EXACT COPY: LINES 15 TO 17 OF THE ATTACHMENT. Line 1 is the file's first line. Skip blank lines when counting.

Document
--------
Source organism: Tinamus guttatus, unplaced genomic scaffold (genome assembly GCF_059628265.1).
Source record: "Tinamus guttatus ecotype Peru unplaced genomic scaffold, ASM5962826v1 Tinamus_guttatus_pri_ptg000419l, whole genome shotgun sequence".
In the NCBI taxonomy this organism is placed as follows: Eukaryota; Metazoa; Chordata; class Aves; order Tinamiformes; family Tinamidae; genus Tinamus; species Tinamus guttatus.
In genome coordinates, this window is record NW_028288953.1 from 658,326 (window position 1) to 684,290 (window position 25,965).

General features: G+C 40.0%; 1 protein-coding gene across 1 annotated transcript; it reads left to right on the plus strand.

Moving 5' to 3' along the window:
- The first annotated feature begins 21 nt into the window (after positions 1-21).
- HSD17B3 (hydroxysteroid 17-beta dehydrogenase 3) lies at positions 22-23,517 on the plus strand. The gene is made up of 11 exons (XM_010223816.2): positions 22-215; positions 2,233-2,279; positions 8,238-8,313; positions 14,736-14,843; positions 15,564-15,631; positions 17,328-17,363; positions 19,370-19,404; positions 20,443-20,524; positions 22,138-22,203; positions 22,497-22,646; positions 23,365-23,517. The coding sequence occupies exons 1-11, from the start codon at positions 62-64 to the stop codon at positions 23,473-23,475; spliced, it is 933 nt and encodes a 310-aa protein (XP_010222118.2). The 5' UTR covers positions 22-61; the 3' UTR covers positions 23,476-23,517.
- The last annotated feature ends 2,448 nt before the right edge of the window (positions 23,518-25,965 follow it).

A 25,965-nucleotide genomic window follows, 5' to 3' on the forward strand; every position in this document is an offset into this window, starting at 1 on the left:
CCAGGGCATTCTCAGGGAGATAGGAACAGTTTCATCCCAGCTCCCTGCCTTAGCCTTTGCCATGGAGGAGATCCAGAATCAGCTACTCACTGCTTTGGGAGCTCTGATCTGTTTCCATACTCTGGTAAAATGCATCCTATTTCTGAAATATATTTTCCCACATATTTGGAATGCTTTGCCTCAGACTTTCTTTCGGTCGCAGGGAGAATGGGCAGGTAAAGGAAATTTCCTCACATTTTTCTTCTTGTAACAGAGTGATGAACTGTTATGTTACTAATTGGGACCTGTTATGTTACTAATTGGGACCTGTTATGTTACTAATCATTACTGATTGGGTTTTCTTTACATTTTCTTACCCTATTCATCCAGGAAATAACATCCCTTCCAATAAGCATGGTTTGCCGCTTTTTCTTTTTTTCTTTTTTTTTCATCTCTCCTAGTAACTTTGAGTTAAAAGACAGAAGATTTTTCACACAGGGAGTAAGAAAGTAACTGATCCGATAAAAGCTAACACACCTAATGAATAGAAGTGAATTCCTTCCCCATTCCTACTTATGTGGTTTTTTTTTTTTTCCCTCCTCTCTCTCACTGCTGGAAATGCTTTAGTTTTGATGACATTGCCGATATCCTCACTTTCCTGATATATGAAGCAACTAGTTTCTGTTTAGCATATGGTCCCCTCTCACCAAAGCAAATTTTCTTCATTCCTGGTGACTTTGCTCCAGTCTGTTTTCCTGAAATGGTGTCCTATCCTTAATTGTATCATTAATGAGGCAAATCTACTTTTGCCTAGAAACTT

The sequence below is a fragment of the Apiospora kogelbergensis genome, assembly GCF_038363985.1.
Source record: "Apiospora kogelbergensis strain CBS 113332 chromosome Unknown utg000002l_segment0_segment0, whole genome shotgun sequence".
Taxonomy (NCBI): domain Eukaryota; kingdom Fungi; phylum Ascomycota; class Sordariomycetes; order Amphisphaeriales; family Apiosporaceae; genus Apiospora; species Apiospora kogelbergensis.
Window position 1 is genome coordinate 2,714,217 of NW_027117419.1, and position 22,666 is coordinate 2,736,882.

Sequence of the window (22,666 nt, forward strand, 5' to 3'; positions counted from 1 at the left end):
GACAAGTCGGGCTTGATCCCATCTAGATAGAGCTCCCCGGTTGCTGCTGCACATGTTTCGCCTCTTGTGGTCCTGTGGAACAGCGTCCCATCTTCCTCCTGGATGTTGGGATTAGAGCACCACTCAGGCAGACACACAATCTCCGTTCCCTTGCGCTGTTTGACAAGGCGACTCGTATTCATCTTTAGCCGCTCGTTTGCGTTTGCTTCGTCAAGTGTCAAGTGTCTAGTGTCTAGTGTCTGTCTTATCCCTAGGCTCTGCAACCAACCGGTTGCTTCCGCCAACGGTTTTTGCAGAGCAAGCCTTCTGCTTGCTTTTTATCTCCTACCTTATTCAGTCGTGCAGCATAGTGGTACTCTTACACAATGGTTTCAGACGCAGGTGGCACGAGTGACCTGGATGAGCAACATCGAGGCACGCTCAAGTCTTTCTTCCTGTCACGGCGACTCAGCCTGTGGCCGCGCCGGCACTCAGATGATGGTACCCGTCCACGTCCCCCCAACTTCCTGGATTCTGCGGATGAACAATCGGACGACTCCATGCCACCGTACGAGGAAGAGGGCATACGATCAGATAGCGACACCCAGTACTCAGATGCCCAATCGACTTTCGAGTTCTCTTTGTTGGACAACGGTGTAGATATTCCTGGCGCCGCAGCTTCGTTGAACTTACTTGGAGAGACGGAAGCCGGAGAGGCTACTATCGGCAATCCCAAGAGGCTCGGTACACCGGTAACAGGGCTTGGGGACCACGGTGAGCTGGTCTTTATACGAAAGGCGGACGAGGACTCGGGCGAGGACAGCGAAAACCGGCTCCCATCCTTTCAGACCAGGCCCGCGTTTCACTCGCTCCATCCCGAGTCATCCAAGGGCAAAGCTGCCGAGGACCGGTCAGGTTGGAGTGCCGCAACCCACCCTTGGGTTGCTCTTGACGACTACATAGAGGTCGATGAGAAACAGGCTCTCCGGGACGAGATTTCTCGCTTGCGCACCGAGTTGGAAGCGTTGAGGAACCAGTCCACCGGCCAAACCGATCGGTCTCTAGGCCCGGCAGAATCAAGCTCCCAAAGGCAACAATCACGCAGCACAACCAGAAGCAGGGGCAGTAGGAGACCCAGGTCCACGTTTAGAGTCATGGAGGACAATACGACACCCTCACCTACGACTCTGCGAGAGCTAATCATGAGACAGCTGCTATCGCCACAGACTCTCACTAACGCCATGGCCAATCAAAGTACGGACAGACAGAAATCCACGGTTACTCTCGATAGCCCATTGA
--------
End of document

Window position 1 is genome coordinate 2,714,217 of NW_027117419.1, and position 22,666 is coordinate 2,736,882.

Sequence of the window (22,666 nt, forward strand, 5' to 3'; positions counted from 1 at the left end):
GACAAGTCGGGCTTGATCCCATCTAGATAGAGCTCCCCGGTTGCTGCTGCACATGTTTCGCCTCTTGTGGTCCTGTGGAACAGCGTCCCATCTTCCTCCTGGATGTTGGGATTAGAGCACCACTCAGGCAGACACACAATCTCCGTTCCCTTGCGCTGTTTGACAAGGCGACTCGTATTCATCTTTAGCCGCTCGTTTGCGTTTGCTTCGTCAAGTGTCAAGTGTCTAGTGTCTAGTGTCTGTCTTATCCCTAGGCTCTGCAACCAACCGGTTGCTTCCGCCAACGGTTTTTGCAGAGCAAGCCTTCTGCTTGCTTTTTATCTCCTACCTTATTCAGTCGTGCAGCATAGTGGTACTCTTACACAATGGTTTCAGACGCAGGTGGCACGAGTGACCTGGATGAGCAACATCGAGGCACGCTCAAGTCTTTCTTCCTGTCACGGCGACTCAGCCTGTGGCCGCGCCGGCACTCAGATGATGGTACCCGTCCACGTCCCCCCAACTTCCTGGATTCTGCGGATGAACAATCGGACGACTCCATGCCACCGTACGAGGAAGAGGGCATACGATCAGATAGCGACACCCAGTACTCAGATGCCCAATCGACTTTCGAGTTCTCTTTGTTGGACAACGGTGTAGATATTCCTGGCGCCGCAGCTTCGTTGAACTTACTTGGAGAGACGGAAGCCGGAGAGGCTACTATCGGCAATCCCAAGAGGCTCGGTACACCGGTAACAGGGCTTGGGGACCACGGTGAGCTGGTCTTTATACGAAAGGCGGACGAGGACTCGGGCGAGGACAGCGAAAACCGGCTCCCATCCTTTCAGACCAGGCCCGCGTTTCACTCGCTCCATCCCGAGTCATCCAAGGGCAAAGCTGCCGAGGACCGGTCAGGTTGGAGTGCCGCAACCCACCCTTGGGTTGCTCTTGACGACTACATAGAGGTCGATGAGAAACAGGCTCTCCGGGACGAGATTTCTCGCTTGCGCACCGAGTTGGAAGCGTTGAGGAACCAGTCCACCGGCCAAACCGATCGGTCTCTAGGCCCGGCAGAATCAAGCTCCCAAAGGCAACAATCACGCAGCACAACCAGAAGCAGGGGCAGTAGGAGACCCAGGTCCACGTTTAGAGTCATGGAGGACAATACGACACCCTCACCTACGACTCTGCGAGAGCTAATCATGAGACAGCTGCTATCGCCACAGACTCTCACTAACGCCATGGCCAATCAAAGTACGGACAGACAGAAATCCACGGTTACTCTCGATAGCCCATTGA